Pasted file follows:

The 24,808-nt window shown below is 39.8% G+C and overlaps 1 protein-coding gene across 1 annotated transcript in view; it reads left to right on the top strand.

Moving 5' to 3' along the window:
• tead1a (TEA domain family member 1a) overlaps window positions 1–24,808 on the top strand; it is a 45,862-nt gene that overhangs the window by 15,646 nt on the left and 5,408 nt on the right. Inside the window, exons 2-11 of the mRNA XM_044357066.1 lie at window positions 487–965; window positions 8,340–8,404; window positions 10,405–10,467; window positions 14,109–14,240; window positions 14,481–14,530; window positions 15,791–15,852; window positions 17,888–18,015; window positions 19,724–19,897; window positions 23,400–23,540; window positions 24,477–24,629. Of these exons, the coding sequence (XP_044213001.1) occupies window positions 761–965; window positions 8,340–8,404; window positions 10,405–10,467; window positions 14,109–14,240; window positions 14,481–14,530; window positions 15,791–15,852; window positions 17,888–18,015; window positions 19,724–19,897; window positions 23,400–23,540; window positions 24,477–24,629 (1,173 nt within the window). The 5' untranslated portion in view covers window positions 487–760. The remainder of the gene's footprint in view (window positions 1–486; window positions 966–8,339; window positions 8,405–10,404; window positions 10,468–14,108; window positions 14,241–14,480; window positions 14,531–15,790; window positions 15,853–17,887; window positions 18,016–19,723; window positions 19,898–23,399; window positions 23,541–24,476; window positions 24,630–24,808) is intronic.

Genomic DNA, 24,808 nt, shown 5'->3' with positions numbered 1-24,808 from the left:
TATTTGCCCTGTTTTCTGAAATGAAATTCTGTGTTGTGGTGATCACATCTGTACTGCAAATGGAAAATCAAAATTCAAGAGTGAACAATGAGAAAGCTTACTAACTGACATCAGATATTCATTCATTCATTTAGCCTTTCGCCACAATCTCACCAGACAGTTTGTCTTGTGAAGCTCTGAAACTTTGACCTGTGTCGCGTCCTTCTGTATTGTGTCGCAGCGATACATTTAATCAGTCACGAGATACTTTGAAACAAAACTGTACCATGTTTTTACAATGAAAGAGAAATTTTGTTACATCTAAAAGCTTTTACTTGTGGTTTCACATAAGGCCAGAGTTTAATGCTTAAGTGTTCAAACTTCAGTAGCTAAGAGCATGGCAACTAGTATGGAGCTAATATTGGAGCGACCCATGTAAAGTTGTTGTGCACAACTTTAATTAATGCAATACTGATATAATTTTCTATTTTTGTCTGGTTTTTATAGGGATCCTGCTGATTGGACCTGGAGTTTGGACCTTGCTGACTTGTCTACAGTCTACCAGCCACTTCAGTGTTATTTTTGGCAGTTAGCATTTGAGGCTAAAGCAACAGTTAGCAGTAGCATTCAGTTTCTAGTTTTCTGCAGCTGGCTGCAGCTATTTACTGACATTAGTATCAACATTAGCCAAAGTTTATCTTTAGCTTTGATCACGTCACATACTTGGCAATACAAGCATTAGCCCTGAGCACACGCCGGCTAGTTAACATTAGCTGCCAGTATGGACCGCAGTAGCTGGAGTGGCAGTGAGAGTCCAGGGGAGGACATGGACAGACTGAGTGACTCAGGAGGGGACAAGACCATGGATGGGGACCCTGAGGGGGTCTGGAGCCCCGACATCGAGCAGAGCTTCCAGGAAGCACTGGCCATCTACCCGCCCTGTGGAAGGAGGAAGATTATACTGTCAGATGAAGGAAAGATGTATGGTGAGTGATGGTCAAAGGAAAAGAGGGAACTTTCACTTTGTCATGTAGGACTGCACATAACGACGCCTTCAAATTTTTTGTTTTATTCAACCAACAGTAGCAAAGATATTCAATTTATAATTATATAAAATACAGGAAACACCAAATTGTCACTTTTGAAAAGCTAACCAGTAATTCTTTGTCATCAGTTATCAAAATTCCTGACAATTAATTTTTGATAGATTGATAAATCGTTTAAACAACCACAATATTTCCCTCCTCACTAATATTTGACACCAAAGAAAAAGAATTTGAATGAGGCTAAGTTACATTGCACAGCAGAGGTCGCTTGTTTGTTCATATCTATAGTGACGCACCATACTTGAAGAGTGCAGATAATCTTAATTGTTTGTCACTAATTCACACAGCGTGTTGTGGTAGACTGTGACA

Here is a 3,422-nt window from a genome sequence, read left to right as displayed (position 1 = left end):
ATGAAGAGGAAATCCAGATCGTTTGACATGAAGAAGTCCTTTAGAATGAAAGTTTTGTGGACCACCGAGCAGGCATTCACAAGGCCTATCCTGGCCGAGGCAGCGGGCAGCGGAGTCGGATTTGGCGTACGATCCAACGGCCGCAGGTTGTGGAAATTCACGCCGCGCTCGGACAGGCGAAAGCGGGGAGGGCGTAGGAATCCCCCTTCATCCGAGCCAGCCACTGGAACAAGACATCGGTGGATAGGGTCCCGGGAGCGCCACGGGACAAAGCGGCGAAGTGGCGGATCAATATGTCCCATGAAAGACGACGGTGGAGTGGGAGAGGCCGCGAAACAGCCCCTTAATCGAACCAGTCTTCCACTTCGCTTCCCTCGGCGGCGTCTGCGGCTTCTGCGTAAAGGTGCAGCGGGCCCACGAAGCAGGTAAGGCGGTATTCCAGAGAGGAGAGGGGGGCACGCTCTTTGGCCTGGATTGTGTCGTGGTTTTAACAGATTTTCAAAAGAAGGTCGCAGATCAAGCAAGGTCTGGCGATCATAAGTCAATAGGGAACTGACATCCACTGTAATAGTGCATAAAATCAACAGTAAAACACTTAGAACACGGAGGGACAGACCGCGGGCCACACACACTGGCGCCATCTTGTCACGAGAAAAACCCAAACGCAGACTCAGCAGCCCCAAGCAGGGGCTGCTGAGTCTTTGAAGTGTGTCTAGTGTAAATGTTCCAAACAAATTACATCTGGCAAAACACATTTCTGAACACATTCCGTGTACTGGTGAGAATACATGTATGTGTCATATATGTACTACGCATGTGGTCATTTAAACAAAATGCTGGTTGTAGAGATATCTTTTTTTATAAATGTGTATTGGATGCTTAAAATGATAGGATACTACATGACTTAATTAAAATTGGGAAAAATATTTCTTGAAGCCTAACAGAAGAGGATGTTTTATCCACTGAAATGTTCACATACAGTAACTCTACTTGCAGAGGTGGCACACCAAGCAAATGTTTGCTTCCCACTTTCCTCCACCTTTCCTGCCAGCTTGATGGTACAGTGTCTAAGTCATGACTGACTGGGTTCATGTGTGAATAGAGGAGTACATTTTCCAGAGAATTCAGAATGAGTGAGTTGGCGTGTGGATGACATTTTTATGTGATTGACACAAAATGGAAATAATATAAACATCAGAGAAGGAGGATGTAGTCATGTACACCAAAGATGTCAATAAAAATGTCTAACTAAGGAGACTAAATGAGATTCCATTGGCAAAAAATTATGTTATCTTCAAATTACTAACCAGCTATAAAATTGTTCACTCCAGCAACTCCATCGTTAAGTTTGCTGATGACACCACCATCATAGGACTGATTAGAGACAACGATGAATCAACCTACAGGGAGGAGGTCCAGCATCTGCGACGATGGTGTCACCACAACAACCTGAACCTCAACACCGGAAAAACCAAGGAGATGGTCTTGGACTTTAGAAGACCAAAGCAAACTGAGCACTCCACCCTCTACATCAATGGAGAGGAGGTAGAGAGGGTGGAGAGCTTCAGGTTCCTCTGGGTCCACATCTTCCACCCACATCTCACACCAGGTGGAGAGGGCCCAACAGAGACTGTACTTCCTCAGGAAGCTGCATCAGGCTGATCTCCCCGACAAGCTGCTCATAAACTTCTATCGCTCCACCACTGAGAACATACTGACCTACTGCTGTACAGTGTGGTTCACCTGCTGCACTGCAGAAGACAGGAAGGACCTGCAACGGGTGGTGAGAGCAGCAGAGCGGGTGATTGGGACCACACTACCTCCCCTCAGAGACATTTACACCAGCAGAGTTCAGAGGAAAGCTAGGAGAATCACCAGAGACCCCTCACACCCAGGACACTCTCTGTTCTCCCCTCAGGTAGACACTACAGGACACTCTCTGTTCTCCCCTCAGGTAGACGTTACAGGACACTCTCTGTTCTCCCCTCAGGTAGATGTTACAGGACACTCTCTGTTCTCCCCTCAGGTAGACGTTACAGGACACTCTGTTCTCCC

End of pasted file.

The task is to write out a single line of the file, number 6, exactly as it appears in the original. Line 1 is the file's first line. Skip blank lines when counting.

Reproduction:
Here is a 3,422-nt window from a genome sequence, read left to right as displayed (position 1 = left end):